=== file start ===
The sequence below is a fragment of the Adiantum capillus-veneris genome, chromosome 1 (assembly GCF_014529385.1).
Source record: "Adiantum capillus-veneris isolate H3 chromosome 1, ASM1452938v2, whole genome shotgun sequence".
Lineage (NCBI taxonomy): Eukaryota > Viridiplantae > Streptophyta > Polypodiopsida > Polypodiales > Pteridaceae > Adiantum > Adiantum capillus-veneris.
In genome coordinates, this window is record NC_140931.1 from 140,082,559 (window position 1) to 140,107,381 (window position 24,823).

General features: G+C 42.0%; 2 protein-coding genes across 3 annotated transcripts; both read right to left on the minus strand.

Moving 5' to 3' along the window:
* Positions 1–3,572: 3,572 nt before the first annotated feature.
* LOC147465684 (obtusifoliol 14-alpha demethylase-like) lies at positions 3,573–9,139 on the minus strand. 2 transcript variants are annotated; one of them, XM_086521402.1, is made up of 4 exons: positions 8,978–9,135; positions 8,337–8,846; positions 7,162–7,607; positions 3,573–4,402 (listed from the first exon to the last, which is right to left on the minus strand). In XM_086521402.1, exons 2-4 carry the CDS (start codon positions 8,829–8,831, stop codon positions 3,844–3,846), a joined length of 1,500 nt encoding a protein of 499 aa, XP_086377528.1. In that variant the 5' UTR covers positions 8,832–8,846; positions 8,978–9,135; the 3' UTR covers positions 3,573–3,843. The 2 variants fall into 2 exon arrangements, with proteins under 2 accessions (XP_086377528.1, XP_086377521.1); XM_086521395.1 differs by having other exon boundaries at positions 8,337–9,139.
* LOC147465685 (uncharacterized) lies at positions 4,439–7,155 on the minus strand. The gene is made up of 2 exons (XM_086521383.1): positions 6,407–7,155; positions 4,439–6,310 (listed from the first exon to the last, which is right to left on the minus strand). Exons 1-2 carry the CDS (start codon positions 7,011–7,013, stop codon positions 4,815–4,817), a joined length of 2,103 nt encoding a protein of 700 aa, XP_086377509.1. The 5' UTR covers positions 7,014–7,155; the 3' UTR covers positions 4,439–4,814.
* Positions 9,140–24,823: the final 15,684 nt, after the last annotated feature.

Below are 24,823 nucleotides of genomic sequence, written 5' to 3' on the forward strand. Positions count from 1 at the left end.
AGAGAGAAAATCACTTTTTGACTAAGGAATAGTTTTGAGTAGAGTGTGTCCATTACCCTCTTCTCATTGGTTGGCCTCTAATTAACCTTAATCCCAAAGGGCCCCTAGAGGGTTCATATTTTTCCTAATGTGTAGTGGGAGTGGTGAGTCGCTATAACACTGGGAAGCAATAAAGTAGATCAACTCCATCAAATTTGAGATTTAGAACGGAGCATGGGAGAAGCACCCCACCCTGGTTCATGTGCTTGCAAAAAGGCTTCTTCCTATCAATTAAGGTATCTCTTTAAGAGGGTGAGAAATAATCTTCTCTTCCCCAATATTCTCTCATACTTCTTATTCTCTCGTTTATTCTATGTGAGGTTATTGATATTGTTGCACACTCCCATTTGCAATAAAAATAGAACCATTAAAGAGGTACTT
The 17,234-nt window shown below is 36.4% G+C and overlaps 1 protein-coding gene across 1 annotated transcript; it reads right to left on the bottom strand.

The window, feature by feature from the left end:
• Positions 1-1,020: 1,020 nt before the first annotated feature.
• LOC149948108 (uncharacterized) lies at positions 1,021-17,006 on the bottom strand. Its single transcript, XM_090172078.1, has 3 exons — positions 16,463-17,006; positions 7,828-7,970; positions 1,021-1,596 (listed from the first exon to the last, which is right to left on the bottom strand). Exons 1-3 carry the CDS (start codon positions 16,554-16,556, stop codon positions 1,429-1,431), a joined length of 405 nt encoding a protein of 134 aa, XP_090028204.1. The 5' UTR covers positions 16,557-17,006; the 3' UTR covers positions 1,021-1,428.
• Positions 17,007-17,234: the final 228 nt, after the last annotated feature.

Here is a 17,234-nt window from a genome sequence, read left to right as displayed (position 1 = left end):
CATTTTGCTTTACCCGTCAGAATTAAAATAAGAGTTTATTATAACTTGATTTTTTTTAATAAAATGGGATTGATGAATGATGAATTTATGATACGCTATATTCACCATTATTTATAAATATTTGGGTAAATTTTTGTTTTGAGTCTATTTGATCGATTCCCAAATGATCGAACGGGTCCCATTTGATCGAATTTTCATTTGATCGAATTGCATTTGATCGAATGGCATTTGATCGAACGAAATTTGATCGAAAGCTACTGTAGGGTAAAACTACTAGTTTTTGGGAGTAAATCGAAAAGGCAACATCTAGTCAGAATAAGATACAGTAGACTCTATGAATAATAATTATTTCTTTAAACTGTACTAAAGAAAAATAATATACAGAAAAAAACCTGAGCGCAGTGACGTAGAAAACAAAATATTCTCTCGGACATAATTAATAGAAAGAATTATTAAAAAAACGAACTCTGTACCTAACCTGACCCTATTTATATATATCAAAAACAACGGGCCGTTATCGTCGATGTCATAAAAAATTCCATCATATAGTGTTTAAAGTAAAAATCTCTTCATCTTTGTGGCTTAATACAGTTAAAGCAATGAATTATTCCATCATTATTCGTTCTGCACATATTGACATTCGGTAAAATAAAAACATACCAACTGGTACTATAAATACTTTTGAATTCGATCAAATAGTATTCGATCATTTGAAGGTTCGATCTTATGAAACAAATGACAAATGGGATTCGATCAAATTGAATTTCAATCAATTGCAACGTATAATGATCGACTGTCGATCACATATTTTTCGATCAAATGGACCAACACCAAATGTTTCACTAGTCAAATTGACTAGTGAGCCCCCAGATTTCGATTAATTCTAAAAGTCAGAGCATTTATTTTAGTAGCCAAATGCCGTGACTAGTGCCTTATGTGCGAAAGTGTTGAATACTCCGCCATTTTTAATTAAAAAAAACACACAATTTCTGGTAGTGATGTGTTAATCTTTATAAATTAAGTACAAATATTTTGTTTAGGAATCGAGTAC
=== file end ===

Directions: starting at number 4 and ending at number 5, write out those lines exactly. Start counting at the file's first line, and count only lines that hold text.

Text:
In genome coordinates, this window is record NC_140931.1 from 140,082,559 (window position 1) to 140,107,381 (window position 24,823).

General features: G+C 42.0%; 2 protein-coding genes across 3 annotated transcripts; both read right to left on the minus strand.